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Success of SNP: Genomics work one highlight of 2016

By Allison Floyd

University of Georgia, Peanut & Mycotoxin Innovation Lab

Mapping the genome of cultivated peanut’s progenitors marked a great accomplishment for research of the crop. And in 2016, researchers working with PMIL made another stride in research that makes genetic information available to plant breeders working around the globe to create varieties that deal with real-world problems.

Work through the Translational Genomics project of the Feed the Future’s Peanut and Mycotoxin Innovation Lab – a project led by Peggy Ozias-Akins, professor at the University of Georgia – is making the knowledge gained through genome mapping accessible to breeders, which will accelerate variety development and create peanut varieties with the traits farmers need.

This year, researchers were able to define a complete array of SNPs, or single-nucleotide polymorphisms, markers can then be linked to important traits, such as tolerance to drought or resistance to diseases and pests. While researchers and breeders have used genetic markers and marker-assisted selection extensively in other crops, the complexity of the peanut genome made that work more difficult for many of the world’s peanut scientists.

Without genetic markers, breeders must grow out plants to see if they show the desired trait, work that is time-consuming and often less accurate than simply checking to see if the right markers are there.

The recently developed SNP array now makes molecular markers available to scientists throughout the world even if they don’t have state-of-the-art equipment or expertise in molecular genetics. Essentially, the SNP array creates a toolkit for breeders to analyze their peanut germplasm for specific traits, rather than buying expensive lab equipment and repeating genetic research in their own labs around the world.

For example, if a breeder is looking for resistance to a certain disease, he can sample plants and submit them to a service provider for SNP analysis using the array to see if the plants contain the appropriate genes for the trait. The breeder then selects only the plants that have the trait to advance further.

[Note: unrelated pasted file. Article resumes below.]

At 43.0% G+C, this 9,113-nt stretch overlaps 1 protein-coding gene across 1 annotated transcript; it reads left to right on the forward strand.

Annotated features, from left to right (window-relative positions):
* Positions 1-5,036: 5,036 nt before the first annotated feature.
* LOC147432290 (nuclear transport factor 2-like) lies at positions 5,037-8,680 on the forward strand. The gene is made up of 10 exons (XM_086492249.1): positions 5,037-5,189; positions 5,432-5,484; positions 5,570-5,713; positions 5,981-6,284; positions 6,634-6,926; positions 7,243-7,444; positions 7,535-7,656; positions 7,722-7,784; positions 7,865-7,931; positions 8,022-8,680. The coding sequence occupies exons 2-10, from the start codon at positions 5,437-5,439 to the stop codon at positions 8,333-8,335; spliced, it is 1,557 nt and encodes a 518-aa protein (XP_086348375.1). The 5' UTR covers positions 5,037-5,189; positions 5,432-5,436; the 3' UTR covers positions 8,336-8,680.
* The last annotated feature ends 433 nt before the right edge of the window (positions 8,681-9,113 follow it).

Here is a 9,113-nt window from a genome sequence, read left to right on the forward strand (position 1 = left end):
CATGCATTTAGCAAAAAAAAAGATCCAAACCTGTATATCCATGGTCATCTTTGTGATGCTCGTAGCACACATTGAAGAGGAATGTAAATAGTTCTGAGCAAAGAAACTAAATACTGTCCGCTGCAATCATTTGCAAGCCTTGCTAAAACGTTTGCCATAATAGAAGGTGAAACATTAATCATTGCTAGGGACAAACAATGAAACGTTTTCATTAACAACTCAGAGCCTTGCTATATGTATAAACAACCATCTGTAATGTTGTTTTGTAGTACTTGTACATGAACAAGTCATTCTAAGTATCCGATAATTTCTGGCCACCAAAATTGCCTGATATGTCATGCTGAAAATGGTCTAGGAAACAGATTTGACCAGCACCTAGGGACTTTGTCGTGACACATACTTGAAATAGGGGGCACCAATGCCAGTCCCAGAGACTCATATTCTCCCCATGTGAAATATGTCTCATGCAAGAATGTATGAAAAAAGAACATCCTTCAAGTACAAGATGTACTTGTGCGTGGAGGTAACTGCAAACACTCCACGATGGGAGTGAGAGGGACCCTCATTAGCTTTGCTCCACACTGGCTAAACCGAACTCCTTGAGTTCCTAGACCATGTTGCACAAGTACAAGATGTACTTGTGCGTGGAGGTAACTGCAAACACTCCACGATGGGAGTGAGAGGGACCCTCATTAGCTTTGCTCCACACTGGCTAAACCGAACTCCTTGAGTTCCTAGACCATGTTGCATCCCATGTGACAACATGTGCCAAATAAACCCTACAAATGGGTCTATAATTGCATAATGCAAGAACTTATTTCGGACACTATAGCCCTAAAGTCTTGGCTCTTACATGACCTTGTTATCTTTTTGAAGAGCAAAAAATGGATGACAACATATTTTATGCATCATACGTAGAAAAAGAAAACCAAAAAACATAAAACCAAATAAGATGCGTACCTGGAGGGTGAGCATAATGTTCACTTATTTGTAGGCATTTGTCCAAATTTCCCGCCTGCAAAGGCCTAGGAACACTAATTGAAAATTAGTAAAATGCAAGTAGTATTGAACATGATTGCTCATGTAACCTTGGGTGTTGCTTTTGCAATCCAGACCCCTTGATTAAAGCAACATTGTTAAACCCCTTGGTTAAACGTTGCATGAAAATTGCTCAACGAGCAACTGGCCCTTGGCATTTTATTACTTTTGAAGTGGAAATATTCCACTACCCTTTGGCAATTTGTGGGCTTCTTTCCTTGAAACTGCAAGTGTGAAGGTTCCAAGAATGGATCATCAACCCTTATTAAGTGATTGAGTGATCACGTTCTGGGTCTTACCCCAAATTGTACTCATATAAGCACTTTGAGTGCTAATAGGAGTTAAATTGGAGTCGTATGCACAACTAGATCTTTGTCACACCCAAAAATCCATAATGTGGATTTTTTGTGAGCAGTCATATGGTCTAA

The benefits are obvious for a single trait, but begin to compound when selecting for multiple traits, such as high oleic content, multiple disease resistance, drought tolerance, low aflatoxin contamination, etc.

Leading up to the development of the complete array, graduate students, Carolina Chavarro and Josh Clevenger, working with Ozias-Akins, re-sequenced the genome of 20 genotypes, eight of direct relevance to the Peanut and Mycotoxin Innovation Lab, to generate additional sequence information for SNP discovery. Ultimately, they identified a total of 58,233 SNPs to be included in the array.

The SNPs used for array development will be deposited in the National Center for Biotechnology Information’s Short Genetic Variations database (SNPdb), a public repository. Researchers are already planning to use the array to genotype all lines being tested for resistance to pre-harvest aflatoxin contamination.

Until now, technology transfer has primarily been related to SNP marker discovery, but with the availability of the SNP array, breeders in partner countries can now be provided with a useful marker platform to accelerate their breeding programs.

Ultimately, the array makes trait selection practical, so that breeders throughout the world can select and use genes that benefit a peanut plant in disease resistance, drought tolerance, seed size and nutritional quality.

The array is giving everyone working on peanuts the ability to do modern genetic analysis to find markers that can accelerate crop improvement.

Pubished November 30, 2016